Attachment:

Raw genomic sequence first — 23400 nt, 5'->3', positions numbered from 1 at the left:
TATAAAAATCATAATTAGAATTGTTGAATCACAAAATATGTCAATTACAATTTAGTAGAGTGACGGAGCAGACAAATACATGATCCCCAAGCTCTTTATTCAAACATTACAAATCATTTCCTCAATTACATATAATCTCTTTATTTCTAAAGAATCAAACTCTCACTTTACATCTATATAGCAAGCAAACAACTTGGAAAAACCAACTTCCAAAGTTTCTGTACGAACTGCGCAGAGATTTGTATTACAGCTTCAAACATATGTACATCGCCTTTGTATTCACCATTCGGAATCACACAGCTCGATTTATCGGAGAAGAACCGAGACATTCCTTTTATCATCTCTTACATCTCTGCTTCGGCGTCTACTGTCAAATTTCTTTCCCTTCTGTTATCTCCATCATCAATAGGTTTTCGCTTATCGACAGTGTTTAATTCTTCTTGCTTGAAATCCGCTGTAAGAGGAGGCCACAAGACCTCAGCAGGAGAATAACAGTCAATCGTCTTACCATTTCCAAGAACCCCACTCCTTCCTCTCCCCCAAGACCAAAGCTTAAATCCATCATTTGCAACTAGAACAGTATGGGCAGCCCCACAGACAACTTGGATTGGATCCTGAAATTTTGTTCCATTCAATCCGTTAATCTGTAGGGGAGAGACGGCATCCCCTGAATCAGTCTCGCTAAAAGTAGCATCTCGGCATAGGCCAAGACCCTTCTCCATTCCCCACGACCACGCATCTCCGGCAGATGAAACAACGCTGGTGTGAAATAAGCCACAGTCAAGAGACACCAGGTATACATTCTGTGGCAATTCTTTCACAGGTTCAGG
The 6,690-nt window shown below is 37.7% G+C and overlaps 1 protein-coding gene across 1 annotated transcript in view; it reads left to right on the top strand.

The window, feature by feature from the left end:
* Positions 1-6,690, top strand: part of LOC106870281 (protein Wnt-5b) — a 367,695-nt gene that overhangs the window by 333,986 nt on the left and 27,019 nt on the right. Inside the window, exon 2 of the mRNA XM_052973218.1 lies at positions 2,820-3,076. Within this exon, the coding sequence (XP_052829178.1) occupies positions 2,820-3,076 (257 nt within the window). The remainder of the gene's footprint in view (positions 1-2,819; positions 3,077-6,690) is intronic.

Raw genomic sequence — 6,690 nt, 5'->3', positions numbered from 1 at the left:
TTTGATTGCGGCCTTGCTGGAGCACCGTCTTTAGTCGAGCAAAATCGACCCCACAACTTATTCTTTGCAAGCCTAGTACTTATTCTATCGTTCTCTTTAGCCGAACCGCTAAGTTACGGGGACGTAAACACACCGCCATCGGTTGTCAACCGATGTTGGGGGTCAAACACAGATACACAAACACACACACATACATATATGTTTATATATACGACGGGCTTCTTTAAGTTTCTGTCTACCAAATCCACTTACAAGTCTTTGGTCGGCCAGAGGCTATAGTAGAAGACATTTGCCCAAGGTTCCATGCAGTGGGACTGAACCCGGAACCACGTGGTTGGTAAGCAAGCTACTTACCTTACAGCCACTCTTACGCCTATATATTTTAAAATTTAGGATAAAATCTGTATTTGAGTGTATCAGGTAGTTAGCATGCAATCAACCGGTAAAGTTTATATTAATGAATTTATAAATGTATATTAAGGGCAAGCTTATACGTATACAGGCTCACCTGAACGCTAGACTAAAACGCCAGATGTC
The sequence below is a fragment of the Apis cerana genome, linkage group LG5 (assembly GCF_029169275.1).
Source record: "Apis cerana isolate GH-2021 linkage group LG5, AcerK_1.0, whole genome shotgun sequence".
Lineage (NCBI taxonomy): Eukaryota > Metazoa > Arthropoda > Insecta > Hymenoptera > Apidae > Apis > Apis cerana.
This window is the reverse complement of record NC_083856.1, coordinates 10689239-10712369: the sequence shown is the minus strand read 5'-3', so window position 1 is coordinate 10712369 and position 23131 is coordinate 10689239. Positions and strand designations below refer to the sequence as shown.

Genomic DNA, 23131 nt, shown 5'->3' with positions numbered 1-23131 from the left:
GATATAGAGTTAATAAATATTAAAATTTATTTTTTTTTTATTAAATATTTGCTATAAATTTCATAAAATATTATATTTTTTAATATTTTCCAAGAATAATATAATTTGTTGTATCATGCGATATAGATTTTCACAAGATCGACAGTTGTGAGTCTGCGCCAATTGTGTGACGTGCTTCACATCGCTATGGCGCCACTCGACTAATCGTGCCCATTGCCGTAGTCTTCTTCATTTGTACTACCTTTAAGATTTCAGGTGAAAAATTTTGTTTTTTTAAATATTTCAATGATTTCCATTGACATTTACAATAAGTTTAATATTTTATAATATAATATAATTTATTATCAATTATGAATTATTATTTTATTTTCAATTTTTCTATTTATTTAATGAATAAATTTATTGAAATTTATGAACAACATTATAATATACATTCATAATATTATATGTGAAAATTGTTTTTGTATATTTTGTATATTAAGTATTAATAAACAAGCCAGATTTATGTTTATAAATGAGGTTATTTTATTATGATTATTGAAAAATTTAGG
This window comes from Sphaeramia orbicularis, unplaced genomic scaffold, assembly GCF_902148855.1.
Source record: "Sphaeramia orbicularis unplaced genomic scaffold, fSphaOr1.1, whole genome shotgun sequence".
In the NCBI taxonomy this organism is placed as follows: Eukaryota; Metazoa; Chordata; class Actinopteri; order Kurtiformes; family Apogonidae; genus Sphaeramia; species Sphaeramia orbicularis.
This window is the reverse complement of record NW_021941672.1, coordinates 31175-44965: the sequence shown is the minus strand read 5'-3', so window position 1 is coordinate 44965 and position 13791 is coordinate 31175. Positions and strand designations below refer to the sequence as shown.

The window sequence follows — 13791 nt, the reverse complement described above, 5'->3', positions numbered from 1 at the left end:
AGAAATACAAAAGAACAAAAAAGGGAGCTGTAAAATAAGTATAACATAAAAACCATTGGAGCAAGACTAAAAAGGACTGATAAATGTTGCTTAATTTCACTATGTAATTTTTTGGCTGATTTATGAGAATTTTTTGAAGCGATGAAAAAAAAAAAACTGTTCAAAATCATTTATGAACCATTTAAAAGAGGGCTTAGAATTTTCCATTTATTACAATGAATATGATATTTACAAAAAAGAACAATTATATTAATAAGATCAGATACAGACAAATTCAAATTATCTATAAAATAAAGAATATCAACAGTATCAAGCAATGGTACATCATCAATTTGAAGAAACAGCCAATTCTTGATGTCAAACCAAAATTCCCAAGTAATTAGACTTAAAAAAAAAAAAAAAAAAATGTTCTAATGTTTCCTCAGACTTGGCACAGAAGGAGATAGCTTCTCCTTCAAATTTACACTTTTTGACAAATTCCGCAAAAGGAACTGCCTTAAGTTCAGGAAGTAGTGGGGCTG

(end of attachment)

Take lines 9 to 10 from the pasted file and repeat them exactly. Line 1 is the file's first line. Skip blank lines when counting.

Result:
Source record: "Apis cerana isolate GH-2021 linkage group LG5, AcerK_1.0, whole genome shotgun sequence".
Lineage (NCBI taxonomy): Eukaryota > Metazoa > Arthropoda > Insecta > Hymenoptera > Apidae > Apis > Apis cerana.